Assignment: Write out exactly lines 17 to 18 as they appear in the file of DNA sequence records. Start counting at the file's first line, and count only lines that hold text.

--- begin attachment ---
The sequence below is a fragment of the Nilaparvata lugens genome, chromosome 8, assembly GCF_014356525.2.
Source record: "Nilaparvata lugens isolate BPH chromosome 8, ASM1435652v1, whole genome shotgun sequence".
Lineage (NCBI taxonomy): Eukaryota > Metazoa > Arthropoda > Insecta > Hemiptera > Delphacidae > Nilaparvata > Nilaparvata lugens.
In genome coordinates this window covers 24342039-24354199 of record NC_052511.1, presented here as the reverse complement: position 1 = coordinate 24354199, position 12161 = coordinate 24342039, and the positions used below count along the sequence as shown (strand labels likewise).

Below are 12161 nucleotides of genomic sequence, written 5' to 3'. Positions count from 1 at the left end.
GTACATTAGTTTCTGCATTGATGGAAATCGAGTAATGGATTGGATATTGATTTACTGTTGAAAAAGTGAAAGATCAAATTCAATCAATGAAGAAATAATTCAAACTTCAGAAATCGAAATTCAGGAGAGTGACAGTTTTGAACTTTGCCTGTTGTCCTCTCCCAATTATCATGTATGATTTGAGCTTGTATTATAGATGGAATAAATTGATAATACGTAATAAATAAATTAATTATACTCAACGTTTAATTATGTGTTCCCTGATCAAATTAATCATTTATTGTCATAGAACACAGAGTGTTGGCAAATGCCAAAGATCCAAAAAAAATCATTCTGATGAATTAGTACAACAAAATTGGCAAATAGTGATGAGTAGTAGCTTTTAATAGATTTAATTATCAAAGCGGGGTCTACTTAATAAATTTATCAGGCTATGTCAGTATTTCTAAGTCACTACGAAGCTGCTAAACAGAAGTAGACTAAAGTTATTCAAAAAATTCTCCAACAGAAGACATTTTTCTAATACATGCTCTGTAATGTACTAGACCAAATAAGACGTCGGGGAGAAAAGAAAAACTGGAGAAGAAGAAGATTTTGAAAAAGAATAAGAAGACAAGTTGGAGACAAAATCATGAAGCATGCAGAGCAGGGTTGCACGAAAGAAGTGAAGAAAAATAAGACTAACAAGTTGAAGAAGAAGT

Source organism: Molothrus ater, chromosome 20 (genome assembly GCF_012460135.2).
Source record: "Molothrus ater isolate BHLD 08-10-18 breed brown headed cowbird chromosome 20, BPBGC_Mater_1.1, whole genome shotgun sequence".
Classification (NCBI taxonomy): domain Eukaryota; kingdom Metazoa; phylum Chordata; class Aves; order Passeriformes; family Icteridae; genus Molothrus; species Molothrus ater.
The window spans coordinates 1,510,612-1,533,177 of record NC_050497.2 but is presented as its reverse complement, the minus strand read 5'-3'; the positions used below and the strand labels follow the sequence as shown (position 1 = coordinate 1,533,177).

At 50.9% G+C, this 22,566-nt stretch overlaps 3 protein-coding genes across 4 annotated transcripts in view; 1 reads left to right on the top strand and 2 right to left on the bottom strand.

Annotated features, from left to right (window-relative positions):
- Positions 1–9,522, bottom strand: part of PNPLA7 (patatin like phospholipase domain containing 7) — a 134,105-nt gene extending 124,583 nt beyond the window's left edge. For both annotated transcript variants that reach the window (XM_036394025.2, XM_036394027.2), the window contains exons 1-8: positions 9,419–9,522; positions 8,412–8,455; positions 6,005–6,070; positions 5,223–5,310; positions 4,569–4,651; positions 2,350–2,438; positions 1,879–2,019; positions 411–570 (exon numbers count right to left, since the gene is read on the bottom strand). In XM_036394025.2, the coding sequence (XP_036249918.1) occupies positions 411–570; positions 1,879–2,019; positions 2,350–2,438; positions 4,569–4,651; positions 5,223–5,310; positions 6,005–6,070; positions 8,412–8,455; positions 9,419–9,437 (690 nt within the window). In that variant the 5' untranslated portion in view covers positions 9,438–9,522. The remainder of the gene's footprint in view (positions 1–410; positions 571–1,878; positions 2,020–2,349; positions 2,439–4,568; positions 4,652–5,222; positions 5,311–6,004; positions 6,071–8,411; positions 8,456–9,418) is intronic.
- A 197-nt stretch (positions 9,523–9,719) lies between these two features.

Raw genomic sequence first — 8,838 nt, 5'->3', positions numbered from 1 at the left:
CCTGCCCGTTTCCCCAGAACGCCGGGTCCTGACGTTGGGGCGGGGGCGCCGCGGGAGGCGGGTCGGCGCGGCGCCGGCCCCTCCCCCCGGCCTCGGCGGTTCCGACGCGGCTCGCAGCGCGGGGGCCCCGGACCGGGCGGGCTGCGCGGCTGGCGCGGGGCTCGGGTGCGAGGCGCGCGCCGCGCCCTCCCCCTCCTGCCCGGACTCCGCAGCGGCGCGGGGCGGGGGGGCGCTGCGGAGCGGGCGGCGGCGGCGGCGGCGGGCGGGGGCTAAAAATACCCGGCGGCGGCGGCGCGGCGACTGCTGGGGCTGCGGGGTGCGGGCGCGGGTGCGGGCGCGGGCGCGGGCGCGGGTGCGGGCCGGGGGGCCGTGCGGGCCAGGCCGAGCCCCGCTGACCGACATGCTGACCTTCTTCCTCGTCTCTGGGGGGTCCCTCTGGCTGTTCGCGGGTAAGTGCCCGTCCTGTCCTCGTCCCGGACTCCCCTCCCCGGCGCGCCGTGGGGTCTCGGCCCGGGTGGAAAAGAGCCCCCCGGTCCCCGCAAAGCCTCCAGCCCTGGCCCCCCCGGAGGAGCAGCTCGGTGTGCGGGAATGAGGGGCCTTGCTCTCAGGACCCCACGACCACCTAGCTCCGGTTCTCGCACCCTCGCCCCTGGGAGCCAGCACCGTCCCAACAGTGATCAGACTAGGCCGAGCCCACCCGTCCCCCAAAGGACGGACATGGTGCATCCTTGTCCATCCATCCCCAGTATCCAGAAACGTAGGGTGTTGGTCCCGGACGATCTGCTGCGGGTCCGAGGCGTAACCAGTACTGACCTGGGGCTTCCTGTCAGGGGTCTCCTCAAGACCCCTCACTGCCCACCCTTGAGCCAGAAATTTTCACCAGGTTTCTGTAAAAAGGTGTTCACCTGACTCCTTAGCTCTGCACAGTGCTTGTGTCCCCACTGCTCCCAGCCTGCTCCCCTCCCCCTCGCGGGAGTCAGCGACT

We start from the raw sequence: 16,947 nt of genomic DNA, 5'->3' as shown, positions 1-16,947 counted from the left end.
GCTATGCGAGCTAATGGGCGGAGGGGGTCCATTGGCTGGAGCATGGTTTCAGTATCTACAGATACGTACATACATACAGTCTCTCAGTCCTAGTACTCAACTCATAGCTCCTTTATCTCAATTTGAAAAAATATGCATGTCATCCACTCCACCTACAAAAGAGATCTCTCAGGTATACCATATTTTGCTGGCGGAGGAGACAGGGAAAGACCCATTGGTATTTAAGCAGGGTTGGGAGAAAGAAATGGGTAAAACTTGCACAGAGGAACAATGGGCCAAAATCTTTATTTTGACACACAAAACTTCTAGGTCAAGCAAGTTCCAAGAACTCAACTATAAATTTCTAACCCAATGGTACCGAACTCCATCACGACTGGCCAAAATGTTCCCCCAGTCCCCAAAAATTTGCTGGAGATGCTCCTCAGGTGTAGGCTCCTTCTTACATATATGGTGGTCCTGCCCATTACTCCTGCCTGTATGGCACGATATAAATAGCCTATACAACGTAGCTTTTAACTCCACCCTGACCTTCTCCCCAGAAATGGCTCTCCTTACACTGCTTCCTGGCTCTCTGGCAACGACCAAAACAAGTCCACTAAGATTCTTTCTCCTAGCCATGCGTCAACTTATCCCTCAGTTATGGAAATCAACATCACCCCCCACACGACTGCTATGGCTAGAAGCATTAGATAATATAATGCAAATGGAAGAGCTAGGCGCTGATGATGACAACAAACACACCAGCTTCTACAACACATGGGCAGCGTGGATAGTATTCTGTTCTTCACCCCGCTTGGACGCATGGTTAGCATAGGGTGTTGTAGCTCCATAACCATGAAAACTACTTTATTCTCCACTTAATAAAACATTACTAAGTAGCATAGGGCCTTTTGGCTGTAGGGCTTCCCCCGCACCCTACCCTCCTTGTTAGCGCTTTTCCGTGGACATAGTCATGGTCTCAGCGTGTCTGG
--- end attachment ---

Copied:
We start from the raw sequence: 16,947 nt of genomic DNA, 5'->3' as shown, positions 1-16,947 counted from the left end.
GCTATGCGAGCTAATGGGCGGAGGGGGTCCATTGGCTGGAGCATGGTTTCAGTATCTACAGATACGTACATACATACAGTCTCTCAGTCCTAGTACTCAACTCATAGCTCCTTTATCTCAATTTGAAAAAATATGCATGTCATCCACTCCACCTACAAAAGAGATCTCTCAGGTATACCATATTTTGCTGGCGGAGGAGACAGGGAAAGACCCATTGGTATTTAAGCAGGGTTGGGAGAAAGAAATGGGTAAAACTTGCACAGAGGAACAATGGGCCAAAATCTTTATTTTGACACACAAAACTTCTAGGTCAAGCAAGTTCCAAGAACTCAACTATAAATTTCTAACCCAATGGTACCGAACTCCATCACGACTGGCCAAAATGTTCCCCCAGTCCCCAAAAATTTGCTGGAGATGCTCCTCAGGTGTAGGCTCCTTCTTACATATATGGTGGTCCTGCCCATTACTCCTGCCTGTATGGCACGATATAAATAGCCTATACAACGTAGCTTTTAACTCCACCCTGACCTTCTCCCCAGAAATGGCTCTCCTTACACTGCTTCCTGGCTCTCTGGCAACGACCAAAACAAGTCCACTAAGATTCTTTCTCCTAGCCATGCGTCAACTTATCCCTCAGTTATGGAAATCAACATCACCCCCCACACGACTGCTATGGCTAGAAGCATTAGATAATATAATGCAAATGGAAGAGCTAGGCGCTGATGATGACAACAAACACACCAGCTTCTACAACACATGGGCAGCGTGGATAGTATTCTGTTCTTCACCCCGCTTGGACGCATGGTTAGCATAGGGTGTTGTAGCTCCATAACCATGAAAACTACTTTATTCTCCACTTAATAAAACATTACTAAGTAGCATAGGGCCTTTTGGCTGTAGGGCTTCCCCCGCACCCTACCCTCCTTGTTAGCGCTTTTCCGTGGACATAGTCATGGTCTCAGCGTGTCTGG